In a speech delivered at a town meeting in Belfast in 1817 Drennan said, 'that, in the event of a full, free and frequent representation of the people in Parliament for the whole empire he would be reconciled to the Union. He would not unwillingly merge his country in a fair and faithful representation of these realms.' [Northern Whig 3 November 1893]
Even more interesting is the following statement by William Drennan in the Belfast Penny Magazine (31 December 1811) when he wrote, 'Be Britons with all your souls - and forget that your father called himself an Irishman.'
In 1891, the centenary of the founding of the Society of United Irishmen, for which Drennan wrote a prospectus, Irish nationalists and republicans tried to lay claim to Drennan. However they were answered by his son John Swanwick Drennan (1809-1893). The same thing happened in 1897 and this time they were answered by Drennan's grand-daughter, Mrs Maria Duffin, who said of him, 'Dr Drennan was at first opposed to the Union but afterwards modified his view of it.'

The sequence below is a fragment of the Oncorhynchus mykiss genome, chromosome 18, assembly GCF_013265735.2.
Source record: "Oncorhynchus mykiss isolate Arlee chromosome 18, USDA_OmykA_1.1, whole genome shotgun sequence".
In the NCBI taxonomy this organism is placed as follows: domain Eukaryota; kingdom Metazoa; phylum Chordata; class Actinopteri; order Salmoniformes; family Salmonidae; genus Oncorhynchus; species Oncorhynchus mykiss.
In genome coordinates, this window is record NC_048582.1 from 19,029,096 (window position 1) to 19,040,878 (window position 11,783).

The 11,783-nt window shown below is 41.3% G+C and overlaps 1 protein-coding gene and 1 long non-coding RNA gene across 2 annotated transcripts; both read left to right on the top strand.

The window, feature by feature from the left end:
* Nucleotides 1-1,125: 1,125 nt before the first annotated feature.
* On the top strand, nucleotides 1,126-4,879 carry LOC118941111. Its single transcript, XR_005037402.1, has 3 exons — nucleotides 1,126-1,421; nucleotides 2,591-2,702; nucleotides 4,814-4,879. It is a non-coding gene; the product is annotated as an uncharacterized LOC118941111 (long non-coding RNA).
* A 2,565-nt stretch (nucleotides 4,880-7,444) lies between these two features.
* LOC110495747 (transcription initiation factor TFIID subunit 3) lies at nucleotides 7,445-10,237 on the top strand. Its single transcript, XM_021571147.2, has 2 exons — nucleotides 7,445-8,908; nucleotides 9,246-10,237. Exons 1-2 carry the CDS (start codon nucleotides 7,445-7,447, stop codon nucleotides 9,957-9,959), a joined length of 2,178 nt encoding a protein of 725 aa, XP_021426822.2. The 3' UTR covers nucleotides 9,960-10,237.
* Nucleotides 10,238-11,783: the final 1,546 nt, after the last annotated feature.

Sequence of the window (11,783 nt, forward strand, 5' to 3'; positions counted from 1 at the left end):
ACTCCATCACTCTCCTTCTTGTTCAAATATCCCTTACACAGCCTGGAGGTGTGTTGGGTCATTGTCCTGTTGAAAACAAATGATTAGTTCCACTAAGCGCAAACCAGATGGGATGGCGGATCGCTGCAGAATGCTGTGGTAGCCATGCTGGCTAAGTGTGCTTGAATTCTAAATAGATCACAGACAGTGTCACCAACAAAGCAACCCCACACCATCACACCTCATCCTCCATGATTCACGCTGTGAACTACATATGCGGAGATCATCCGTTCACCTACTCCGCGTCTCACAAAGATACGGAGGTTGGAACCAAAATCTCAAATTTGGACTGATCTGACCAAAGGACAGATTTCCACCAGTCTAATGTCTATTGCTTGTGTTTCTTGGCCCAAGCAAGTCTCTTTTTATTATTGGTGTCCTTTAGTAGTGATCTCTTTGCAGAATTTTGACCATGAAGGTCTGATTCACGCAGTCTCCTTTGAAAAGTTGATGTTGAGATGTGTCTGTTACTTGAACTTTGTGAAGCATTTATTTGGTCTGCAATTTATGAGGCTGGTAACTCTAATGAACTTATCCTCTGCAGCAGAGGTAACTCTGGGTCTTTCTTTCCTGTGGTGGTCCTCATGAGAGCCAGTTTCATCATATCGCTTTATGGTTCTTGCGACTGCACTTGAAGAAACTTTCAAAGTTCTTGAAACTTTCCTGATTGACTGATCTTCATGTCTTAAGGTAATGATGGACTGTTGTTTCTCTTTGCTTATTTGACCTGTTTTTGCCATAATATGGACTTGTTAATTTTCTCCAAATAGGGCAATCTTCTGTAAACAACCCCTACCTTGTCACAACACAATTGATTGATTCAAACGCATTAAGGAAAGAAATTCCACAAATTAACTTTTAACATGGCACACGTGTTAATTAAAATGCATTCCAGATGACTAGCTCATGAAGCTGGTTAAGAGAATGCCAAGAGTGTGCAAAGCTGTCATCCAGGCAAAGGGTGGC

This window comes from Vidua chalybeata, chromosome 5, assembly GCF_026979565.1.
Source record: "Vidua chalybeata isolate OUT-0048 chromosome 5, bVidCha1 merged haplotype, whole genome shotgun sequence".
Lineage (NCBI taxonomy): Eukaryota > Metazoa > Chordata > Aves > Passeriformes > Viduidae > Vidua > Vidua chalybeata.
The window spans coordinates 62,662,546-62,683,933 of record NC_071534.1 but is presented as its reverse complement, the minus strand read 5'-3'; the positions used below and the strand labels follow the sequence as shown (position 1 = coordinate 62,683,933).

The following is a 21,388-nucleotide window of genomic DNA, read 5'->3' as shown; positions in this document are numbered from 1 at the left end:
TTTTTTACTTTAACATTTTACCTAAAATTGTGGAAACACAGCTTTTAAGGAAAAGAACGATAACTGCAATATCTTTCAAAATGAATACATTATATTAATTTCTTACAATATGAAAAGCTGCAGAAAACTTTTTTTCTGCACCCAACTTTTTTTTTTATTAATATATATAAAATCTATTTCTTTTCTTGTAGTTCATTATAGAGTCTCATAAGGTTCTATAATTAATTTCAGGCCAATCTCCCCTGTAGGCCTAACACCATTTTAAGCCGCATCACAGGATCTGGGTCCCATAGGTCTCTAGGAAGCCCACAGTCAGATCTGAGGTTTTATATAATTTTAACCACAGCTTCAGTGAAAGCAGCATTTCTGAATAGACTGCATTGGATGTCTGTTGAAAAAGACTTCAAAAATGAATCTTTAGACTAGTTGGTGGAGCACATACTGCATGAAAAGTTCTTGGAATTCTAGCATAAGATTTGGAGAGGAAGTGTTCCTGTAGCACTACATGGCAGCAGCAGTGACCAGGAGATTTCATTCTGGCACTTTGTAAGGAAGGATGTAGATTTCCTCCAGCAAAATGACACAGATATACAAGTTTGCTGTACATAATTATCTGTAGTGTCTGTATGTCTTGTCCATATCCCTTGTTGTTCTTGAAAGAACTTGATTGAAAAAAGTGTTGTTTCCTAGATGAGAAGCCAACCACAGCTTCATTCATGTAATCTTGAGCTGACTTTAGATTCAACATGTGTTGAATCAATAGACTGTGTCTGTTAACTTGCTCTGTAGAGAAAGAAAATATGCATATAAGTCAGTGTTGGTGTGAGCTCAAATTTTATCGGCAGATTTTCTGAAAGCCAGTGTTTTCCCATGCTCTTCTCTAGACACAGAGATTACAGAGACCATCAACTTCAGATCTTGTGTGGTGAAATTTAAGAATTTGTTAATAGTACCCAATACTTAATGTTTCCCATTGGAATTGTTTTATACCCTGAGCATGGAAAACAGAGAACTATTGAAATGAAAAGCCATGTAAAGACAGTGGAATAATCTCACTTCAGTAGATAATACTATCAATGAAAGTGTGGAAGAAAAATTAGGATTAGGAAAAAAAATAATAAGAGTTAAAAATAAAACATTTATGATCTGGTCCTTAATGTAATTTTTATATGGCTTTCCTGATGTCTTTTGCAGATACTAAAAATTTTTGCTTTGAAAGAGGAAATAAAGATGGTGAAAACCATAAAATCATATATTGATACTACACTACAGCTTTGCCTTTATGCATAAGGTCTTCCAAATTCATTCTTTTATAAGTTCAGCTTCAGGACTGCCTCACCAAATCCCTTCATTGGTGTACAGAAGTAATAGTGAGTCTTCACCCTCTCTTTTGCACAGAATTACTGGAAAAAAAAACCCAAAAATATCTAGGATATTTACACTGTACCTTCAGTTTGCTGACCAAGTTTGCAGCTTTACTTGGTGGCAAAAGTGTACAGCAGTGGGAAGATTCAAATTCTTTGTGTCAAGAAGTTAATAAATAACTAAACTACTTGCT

I wonder if Jack Duffin included that side of Drennan in his talk, or the fact that most of the United Irishmen in Ulster, both leaders and rank and file, soon became unionists?